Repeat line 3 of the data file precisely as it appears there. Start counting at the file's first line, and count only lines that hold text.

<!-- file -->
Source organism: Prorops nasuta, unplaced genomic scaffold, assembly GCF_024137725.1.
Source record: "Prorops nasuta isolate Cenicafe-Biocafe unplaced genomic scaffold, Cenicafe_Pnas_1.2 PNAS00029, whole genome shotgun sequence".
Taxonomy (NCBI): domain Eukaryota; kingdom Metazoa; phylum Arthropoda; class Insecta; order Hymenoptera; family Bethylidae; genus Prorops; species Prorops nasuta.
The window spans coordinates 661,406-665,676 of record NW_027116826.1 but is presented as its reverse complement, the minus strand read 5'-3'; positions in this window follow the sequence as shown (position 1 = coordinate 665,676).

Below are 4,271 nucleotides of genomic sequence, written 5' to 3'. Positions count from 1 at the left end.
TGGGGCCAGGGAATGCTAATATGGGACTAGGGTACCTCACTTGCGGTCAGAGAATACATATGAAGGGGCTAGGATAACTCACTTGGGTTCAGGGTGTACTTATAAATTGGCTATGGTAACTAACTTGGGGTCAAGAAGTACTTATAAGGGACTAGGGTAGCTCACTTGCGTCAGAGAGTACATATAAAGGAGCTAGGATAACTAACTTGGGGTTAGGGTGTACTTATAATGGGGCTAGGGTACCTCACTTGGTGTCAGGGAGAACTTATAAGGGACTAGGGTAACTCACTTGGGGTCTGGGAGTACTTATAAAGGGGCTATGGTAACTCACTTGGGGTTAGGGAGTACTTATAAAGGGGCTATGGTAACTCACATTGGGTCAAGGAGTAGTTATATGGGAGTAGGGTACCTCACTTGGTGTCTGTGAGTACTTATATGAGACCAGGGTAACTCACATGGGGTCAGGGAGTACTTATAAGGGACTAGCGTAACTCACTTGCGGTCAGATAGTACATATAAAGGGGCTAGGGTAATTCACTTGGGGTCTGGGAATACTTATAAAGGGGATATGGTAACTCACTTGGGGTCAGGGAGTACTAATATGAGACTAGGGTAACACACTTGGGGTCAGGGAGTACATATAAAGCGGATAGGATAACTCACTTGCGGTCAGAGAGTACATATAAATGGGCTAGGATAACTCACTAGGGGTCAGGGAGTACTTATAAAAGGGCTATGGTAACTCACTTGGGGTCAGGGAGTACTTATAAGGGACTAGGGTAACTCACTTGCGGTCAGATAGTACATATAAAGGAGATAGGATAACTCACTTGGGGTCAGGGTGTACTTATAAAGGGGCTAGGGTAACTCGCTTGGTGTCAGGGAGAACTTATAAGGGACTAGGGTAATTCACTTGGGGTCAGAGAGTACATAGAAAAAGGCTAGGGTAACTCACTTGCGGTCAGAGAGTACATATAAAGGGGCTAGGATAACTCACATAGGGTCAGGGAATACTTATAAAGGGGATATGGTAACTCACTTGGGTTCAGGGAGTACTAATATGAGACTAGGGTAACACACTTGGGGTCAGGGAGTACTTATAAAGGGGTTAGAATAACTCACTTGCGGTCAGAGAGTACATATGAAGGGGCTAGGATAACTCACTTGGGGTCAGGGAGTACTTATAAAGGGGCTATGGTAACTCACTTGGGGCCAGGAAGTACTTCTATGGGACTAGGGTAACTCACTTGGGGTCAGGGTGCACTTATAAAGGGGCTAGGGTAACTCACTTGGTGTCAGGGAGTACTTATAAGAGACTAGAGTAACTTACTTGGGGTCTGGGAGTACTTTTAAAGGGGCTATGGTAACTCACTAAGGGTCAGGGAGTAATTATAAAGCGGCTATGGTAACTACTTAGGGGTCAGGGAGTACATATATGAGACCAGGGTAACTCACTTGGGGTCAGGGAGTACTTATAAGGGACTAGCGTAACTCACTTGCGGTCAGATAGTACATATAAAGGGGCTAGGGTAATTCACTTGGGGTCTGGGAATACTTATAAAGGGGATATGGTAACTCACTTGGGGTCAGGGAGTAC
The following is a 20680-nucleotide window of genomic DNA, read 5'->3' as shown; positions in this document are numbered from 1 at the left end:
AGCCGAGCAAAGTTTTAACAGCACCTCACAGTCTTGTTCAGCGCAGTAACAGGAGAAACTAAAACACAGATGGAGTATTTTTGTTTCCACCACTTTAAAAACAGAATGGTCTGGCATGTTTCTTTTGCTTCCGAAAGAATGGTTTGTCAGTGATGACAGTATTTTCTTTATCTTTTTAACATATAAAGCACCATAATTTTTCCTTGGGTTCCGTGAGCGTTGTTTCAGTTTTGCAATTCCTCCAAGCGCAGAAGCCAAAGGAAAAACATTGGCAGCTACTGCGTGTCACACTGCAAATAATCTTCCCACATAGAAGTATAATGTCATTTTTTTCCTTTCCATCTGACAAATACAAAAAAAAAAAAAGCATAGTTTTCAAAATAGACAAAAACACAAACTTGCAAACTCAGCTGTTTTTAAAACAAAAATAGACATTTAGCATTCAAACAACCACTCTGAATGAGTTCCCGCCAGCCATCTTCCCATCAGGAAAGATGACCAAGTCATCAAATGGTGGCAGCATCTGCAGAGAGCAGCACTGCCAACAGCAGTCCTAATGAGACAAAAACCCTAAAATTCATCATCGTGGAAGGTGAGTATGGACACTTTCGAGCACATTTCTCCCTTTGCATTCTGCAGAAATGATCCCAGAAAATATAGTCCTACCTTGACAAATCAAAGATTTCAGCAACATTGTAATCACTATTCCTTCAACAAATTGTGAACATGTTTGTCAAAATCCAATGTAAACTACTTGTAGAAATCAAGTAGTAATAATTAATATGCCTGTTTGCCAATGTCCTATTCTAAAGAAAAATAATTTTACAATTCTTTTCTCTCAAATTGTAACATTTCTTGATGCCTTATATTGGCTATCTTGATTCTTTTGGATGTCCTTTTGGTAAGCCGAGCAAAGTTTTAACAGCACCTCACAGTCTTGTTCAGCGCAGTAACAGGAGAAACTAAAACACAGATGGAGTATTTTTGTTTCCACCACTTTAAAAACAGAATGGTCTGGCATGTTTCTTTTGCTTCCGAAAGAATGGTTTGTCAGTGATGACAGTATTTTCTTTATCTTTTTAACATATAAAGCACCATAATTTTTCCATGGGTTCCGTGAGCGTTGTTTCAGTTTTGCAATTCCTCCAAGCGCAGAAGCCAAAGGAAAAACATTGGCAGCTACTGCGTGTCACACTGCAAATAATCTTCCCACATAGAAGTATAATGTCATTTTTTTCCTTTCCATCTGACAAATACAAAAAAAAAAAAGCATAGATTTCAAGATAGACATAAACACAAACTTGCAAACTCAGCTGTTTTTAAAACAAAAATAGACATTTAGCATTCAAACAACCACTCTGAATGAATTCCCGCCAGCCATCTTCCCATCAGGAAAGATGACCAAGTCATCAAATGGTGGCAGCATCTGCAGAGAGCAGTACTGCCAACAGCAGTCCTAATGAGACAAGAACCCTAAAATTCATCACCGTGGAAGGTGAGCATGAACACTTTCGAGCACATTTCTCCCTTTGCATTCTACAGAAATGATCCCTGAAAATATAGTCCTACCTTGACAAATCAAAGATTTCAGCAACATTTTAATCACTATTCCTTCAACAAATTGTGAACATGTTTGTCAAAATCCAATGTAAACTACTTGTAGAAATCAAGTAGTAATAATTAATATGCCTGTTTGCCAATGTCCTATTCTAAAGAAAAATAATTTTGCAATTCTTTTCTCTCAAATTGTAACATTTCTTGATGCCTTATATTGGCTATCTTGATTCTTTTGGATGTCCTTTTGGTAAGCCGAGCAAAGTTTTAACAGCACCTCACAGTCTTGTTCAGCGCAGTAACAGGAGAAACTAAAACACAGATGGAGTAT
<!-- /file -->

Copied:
Taxonomy (NCBI): domain Eukaryota; kingdom Metazoa; phylum Arthropoda; class Insecta; order Hymenoptera; family Bethylidae; genus Prorops; species Prorops nasuta.